Split Lip

Jul 2, 2008 at 1:49 am

One could argue that punk rock evacuated the premises long ago, but the lessons, and the general ethic, remain with a few believers.

One such disciple is Shawn Severs, a local chain-smoking painter who refuses to call himself an artist, and owns a record label called Louisville Lip, after native son Muhammed Ali.

Louisville Lip is holding a triple-record release show this weekend, at a venue that’s not a venue, and for people who may be low on cash. Local acts Rude Weirdo and Trophy Wives will perform, and give away free copies of their new albums.

Free copies of Boxmaker’s album will also be available, along with other random, free goodies.

The show will have a party atmosphere, and guests are allowed to bring their own drinks, Severs said. All of this is happening for a measly $5 cover, which he quickly adds can barely purchase a gallon of gas these days. 

So why, at a time like this, are Severs and the bands giving albums away? For one thing, Severs is an unconventional record label owner. He is anything but a businessman who will sign anyone he likes. For him, it’s not about the money. “I don’t run this like a business,” he said. “I’m just compelled to do it. You can’t really translate what I do to a bigger scale; it’s all local pride.”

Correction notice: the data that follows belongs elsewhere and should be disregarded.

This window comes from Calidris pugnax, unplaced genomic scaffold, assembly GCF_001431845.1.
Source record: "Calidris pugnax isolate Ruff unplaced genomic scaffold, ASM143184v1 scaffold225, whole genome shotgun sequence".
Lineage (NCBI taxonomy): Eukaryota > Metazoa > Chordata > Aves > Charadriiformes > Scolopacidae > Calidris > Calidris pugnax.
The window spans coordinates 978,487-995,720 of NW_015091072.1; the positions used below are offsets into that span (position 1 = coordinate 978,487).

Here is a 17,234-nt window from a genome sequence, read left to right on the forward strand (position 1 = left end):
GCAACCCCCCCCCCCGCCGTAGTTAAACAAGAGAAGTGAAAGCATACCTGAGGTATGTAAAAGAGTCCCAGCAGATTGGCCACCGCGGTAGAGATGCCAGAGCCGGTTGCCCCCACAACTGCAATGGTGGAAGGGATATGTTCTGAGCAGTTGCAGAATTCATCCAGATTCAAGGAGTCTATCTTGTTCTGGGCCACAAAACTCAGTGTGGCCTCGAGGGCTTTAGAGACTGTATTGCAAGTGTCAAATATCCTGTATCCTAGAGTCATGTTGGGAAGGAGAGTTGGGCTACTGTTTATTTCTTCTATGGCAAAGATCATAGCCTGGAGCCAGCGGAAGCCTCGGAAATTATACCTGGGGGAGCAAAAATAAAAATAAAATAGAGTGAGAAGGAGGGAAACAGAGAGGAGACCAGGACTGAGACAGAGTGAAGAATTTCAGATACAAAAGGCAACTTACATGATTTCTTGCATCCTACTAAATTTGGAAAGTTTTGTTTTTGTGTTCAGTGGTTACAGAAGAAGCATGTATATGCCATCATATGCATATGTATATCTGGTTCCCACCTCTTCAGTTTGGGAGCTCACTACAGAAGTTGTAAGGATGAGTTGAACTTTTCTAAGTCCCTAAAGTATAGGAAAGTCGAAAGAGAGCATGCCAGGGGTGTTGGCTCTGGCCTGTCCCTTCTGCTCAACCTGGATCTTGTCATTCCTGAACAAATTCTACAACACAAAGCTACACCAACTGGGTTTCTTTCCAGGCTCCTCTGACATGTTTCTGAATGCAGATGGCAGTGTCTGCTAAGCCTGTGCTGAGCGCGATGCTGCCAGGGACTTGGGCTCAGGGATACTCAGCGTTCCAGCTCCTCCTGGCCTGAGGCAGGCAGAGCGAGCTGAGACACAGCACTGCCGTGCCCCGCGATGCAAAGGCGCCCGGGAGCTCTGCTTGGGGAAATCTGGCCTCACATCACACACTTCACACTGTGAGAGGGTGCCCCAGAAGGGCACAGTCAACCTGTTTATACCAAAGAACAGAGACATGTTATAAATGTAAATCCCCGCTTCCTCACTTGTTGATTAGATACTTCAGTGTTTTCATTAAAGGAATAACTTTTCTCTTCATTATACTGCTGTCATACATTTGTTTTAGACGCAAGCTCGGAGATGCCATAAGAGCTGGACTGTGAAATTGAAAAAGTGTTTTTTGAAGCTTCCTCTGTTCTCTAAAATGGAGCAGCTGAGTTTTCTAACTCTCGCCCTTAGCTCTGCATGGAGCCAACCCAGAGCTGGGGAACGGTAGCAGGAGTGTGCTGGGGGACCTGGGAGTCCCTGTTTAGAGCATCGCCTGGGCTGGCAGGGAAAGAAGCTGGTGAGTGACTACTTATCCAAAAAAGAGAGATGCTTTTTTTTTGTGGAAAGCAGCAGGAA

To be signed by Louisville Lip, there are two rules: First off, the band must be from Louisville, and Severs must like them.

Another key philosophy of Louisville Lip is the value of aesthetics, not so much the promotion. Original album art should reflect the artistic style of the band.

“If you boil everything down,” he said, “it’s the same creative impulse. It’s just different mediums.”

Rude Weirdo (above) joins Trophy Wives for the Louisville Lip triple record-release show Saturday.
Rude Weirdo (above) joins Trophy Wives for the Louisville Lip triple record-release show Saturday.

Severs, Trophy Wives’ Billy Bisig and Eric Ronay of Rude Weirdo all agreed that the “punk ethic” means DIY, from the art to the music, and it doesn’t matter how well it sells as long as it’s original. 

“Nobody makes any money doing the stuff we’re doing,” Ronay said. “We’re really just in it for the music.”

Severs especially wants to reach out to those who perhaps can’t afford shows, or who dream of someday being a part of Louisville’s punk/DIY community. “The people who need culture the most are the same people who can’t really afford it,” he said.  

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Louisville Lip’s Triple Release Show

Trophy Wives, Rude Weirdo

Saturday, July 5

Sixth & Oak 

$5; 8 p.m.

All ages